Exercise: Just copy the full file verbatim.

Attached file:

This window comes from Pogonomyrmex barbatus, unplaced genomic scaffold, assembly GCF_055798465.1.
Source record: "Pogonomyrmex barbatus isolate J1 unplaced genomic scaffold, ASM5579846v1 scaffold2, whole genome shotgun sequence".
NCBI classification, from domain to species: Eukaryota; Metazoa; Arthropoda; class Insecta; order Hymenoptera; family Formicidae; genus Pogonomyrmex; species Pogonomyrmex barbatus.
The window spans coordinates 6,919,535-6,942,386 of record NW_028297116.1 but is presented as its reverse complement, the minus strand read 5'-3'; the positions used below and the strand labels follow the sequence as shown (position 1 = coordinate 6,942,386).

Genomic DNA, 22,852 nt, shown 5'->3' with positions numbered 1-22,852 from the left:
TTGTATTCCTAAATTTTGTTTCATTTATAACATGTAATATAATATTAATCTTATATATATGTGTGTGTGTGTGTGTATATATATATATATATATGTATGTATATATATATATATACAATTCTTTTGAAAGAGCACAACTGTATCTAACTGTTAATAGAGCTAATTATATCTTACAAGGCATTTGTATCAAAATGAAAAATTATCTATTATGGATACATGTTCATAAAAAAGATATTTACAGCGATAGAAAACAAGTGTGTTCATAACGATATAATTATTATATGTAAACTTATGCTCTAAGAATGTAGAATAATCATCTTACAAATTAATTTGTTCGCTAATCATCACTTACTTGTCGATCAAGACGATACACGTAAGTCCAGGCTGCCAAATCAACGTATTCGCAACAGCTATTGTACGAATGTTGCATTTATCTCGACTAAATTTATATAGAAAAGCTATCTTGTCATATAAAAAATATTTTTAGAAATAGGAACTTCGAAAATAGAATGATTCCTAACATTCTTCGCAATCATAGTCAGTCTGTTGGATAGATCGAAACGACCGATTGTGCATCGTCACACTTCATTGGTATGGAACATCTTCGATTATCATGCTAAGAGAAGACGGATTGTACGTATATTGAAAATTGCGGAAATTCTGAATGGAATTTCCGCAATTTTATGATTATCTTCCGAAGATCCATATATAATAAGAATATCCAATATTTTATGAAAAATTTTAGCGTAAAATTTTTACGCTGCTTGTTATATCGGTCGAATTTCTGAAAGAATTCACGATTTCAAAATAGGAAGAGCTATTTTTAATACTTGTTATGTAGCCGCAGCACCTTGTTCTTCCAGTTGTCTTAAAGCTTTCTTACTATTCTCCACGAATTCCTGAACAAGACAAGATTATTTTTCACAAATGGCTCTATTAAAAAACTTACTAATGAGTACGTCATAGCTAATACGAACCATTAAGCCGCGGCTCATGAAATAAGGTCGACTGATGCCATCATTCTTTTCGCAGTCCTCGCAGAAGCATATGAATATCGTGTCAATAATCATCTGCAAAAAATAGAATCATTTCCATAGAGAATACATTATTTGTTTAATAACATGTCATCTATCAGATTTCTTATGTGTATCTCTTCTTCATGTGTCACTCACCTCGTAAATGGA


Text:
This window comes from Pogonomyrmex barbatus, unplaced genomic scaffold, assembly GCF_055798465.1.
Source record: "Pogonomyrmex barbatus isolate J1 unplaced genomic scaffold, ASM5579846v1 scaffold2, whole genome shotgun sequence".
NCBI classification, from domain to species: Eukaryota; Metazoa; Arthropoda; class Insecta; order Hymenoptera; family Formicidae; genus Pogonomyrmex; species Pogonomyrmex barbatus.
The window spans coordinates 6,919,535-6,942,386 of record NW_028297116.1 but is presented as its reverse complement, the minus strand read 5'-3'; the positions used below and the strand labels follow the sequence as shown (position 1 = coordinate 6,942,386).

Genomic DNA, 22,852 nt, shown 5'->3' with positions numbered 1-22,852 from the left:
TTGTATTCCTAAATTTTGTTTCATTTATAACATGTAATATAATATTAATCTTATATATATGTGTGTGTGTGTGTGTATATATATATATATATATGTATGTATATATATATATATACAATTCTTTTGAAAGAGCACAACTGTATCTAACTGTTAATAGAGCTAATTATATCTTACAAGGCATTTGTATCAAAATGAAAAATTATCTATTATGGATACATGTTCATAAAAAAGATATTTACAGCGATAGAAAACAAGTGTGTTCATAACGATATAATTATTATATGTAAACTTATGCTCTAAGAATGTAGAATAATCATCTTACAAATTAATTTGTTCGCTAATCATCACTTACTTGTCGATCAAGACGATACACGTAAGTCCAGGCTGCCAAATCAACGTATTCGCAACAGCTATTGTACGAATGTTGCATTTATCTCGACTAAATTTATATAGAAAAGCTATCTTGTCATATAAAAAATATTTTTAGAAATAGGAACTTCGAAAATAGAATGATTCCTAACATTCTTCGCAATCATAGTCAGTCTGTTGGATAGATCGAAACGACCGATTGTGCATCGTCACACTTCATTGGTATGGAACATCTTCGATTATCATGCTAAGAGAAGACGGATTGTACGTATATTGAAAATTGCGGAAATTCTGAATGGAATTTCCGCAATTTTATGATTATCTTCCGAAGATCCATATATAATAAGAATATCCAATATTTTATGAAAAATTTTAGCGTAAAATTTTTACGCTGCTTGTTATATCGGTCGAATTTCTGAAAGAATTCACGATTTCAAAATAGGAAGAGCTATTTTTAATACTTGTTATGTAGCCGCAGCACCTTGTTCTTCCAGTTGTCTTAAAGCTTTCTTACTATTCTCCACGAATTCCTGAACAAGACAAGATTATTTTTCACAAATGGCTCTATTAAAAAACTTACTAATGAGTACGTCATAGCTAATACGAACCATTAAGCCGCGGCTCATGAAATAAGGTCGACTGATGCCATCATTCTTTTCGCAGTCCTCGCAGAAGCATATGAATATCGTGTCAATAATCATCTGCAAAAAATAGAATCATTTCCATAGAGAATACATTATTTGTTTAATAACATGTCATCTATCAGATTTCTTATGTGTATCTCTTCTTCATGTGTCACTCACCTCGTAAATGGA